The pike was an extremely long weapon, varying considerably in size, from 3 to 6 metres (10 to over 20 feet) long. It had a wooden shaft with an iron or steel spearhead affixed. The shaft near the head was often reinforced with metal strips called "cheeks" or langets. When the troops of opposing armies both carried the pike, it often grew in a sort of arms race, getting longer in both shaft and head length to give one side's pikemen an edge in the combat; the longest pikes could exceed 6 m (22 feet) in length. The extreme length of such weapons required a strong wood such as well-seasoned ash for the pole, which was tapered towards the point to prevent the pike sagging on the ends, although this was always a problem in pike handling.
Pikes

A pike is a pole weapon, a very long thrusting weapon used extensively by infantry both for attacks on enemy foot soldiers and as a counter-measure against cavalry assaults. Unlike many similar weapons, the pike is not intended to be thrown. Pikes were used by European troops from the early Middle Ages until around 1700, and wielded by foot soldiers deployed in close order. While the soldiers using such spears may not have called them "pikes", their tactical employment of these weapons ran along broadly similar lines.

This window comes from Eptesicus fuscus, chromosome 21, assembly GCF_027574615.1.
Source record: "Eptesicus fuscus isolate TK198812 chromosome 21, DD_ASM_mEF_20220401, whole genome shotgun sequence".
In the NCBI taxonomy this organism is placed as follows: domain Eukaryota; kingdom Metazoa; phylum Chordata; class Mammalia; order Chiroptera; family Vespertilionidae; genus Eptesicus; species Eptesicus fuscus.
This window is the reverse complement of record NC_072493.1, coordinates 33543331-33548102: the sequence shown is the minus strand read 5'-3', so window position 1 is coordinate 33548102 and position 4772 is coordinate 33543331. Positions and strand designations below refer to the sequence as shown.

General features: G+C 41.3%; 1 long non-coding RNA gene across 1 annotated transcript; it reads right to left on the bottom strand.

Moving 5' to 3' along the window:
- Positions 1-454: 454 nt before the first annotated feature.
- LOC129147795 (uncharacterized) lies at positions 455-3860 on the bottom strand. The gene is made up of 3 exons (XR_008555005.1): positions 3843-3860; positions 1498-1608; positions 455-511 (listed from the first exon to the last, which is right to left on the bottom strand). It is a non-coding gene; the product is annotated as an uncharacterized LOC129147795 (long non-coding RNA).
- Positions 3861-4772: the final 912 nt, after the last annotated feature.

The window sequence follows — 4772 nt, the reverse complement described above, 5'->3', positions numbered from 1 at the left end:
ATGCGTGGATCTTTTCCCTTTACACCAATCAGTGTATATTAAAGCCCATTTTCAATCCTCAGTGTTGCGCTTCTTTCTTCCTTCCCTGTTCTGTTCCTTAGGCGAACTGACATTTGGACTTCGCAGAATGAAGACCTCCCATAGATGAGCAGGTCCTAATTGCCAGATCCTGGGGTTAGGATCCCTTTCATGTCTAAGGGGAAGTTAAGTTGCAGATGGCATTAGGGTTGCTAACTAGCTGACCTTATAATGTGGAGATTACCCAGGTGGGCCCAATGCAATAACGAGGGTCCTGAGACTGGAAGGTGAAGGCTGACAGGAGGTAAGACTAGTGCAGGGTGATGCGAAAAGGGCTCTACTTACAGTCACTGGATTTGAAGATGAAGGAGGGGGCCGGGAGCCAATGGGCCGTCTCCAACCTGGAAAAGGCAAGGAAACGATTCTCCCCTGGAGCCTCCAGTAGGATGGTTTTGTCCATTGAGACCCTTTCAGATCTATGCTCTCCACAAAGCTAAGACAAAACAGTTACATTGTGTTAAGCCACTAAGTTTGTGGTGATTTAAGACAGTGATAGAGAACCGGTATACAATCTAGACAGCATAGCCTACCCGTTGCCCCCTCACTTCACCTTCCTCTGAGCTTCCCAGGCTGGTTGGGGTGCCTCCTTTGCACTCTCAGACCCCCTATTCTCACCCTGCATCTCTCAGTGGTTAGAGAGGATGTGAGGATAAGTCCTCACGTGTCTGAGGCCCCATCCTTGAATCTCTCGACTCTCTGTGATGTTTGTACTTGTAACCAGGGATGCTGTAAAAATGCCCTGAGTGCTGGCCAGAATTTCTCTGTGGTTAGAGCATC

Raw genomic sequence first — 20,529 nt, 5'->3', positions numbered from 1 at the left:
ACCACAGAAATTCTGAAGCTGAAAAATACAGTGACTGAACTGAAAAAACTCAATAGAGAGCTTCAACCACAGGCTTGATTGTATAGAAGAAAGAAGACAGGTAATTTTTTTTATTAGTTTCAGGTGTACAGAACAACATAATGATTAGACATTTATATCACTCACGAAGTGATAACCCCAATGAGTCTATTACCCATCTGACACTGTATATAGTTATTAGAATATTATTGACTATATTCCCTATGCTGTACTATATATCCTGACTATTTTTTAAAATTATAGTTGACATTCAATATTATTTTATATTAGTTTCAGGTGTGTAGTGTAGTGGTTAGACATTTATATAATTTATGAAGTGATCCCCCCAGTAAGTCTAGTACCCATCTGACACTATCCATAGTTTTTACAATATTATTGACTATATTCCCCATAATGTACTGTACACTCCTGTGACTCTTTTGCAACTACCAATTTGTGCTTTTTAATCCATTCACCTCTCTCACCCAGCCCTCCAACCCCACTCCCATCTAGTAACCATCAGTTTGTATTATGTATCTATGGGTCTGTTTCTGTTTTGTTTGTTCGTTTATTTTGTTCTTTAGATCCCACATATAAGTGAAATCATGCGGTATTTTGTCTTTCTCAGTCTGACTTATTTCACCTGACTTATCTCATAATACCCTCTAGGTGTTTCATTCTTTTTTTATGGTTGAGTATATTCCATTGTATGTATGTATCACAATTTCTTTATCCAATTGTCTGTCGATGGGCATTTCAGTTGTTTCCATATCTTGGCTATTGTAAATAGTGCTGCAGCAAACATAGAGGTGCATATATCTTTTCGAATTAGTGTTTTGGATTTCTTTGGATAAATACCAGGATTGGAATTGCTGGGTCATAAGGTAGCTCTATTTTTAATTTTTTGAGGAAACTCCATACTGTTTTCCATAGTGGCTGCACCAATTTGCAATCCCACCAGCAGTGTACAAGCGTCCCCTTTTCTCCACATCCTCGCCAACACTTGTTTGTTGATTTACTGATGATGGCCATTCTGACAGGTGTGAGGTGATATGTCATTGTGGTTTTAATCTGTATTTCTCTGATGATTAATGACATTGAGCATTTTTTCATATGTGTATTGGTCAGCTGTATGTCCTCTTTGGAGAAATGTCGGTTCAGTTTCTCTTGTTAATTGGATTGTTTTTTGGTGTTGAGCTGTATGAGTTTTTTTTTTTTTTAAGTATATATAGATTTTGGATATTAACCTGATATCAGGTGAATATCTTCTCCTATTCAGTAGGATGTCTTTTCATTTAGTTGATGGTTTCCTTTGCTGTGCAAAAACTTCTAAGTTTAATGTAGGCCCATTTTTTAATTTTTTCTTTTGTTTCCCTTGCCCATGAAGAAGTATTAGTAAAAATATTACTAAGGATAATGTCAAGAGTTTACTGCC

The pike was an extremely long weapon, varying considerably in size, from 3 to 6 metres (10 to over 20 feet) long. It had a wooden shaft with an iron or steel spearhead affixed. The shaft near the head was often reinforced with metal strips called "cheeks" or langets. When the troops of opposing armies both carried the pike, it often grew in a sort of arms race, getting longer in both shaft and head length to give one side's pikemen an edge in the combat; the longest pikes could exceed 6 m (22 feet) in length. The extreme length of such weapons required a strong wood such as well-seasoned ash for the pole, which was tapered towards the point to prevent the pike sagging on the ends, although this was always a problem in pike handling.
Pikes

A pike is a pole weapon, a very long thrusting weapon used extensively by infantry both for attacks on enemy foot soldiers and as a counter-measure against cavalry assaults. Unlike many similar weapons, the pike is not intended to be thrown. Pikes were used by European troops from the early Middle Ages until around 1700, and wielded by foot soldiers deployed in close order. While the soldiers using such spears may not have called them "pikes", their tactical employment of these weapons ran along broadly similar lines.